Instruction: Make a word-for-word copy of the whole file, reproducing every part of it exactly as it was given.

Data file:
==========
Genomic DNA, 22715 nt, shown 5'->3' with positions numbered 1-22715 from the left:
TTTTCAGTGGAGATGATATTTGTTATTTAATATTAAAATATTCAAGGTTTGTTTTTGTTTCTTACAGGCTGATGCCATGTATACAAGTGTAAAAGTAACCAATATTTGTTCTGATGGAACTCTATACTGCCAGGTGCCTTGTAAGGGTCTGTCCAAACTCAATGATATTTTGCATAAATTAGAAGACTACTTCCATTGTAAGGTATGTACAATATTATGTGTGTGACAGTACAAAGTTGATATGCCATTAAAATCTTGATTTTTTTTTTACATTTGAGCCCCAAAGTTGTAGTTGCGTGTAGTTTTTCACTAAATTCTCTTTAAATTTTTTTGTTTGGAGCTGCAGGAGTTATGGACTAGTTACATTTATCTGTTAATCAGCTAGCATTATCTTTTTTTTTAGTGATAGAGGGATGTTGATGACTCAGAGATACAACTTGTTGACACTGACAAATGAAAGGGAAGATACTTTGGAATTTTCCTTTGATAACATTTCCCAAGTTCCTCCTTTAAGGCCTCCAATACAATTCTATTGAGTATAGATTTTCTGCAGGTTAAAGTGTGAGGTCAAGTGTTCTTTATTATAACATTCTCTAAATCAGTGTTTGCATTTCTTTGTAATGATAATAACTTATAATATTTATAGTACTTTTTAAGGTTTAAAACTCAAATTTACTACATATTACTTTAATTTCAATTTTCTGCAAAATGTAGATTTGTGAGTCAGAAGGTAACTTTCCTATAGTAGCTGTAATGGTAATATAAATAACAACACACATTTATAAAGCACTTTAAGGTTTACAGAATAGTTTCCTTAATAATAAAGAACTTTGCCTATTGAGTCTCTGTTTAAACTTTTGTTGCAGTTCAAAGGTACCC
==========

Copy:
Genomic DNA, 22715 nt, shown 5'->3' with positions numbered 1-22715 from the left:
TTTTCAGTGGAGATGATATTTGTTATTTAATATTAAAATATTCAAGGTTTGTTTTTGTTTCTTACAGGCTGATGCCATGTATACAAGTGTAAAAGTAACCAATATTTGTTCTGATGGAACTCTATACTGCCAGGTGCCTTGTAAGGGTCTGTCCAAACTCAATGATATTTTGCATAAATTAGAAGACTACTTCCATTGTAAGGTATGTACAATATTATGTGTGTGACAGTACAAAGTTGATATGCCATTAAAATCTTGATTTTTTTTTTACATTTGAGCCCCAAAGTTGTAGTTGCGTGTAGTTTTTCACTAAATTCTCTTTAAATTTTTTTGTTTGGAGCTGCAGGAGTTATGGACTAGTTACATTTATCTGTTAATCAGCTAGCATTATCTTTTTTTTTAGTGATAGAGGGATGTTGATGACTCAGAGATACAACTTGTTGACACTGACAAATGAAAGGGAAGATACTTTGGAATTTTCCTTTGATAACATTTCCCAAGTTCCTCCTTTAAGGCCTCCAATACAATTCTATTGAGTATAGATTTTCTGCAGGTTAAAGTGTGAGGTCAAGTGTTCTTTATTATAACATTCTCTAAATCAGTGTTTGCATTTCTTTGTAATGATAATAACTTATAATATTTATAGTACTTTTTAAGGTTTAAAACTCAAATTTACTACATATTACTTTAATTTCAATTTTCTGCAAAATGTAGATTTGTGAGTCAGAAGGTAACTTTCCTATAGTAGCTGTAATGGTAATATAAATAACAACACACATTTATAAAGCACTTTAAGGTTTACAGAATAGTTTCCTTAATAATAAAGAACTTTGCCTATTGAGTCTCTGTTTAAACTTTTGTTGCAGTTCAAAGGTACCC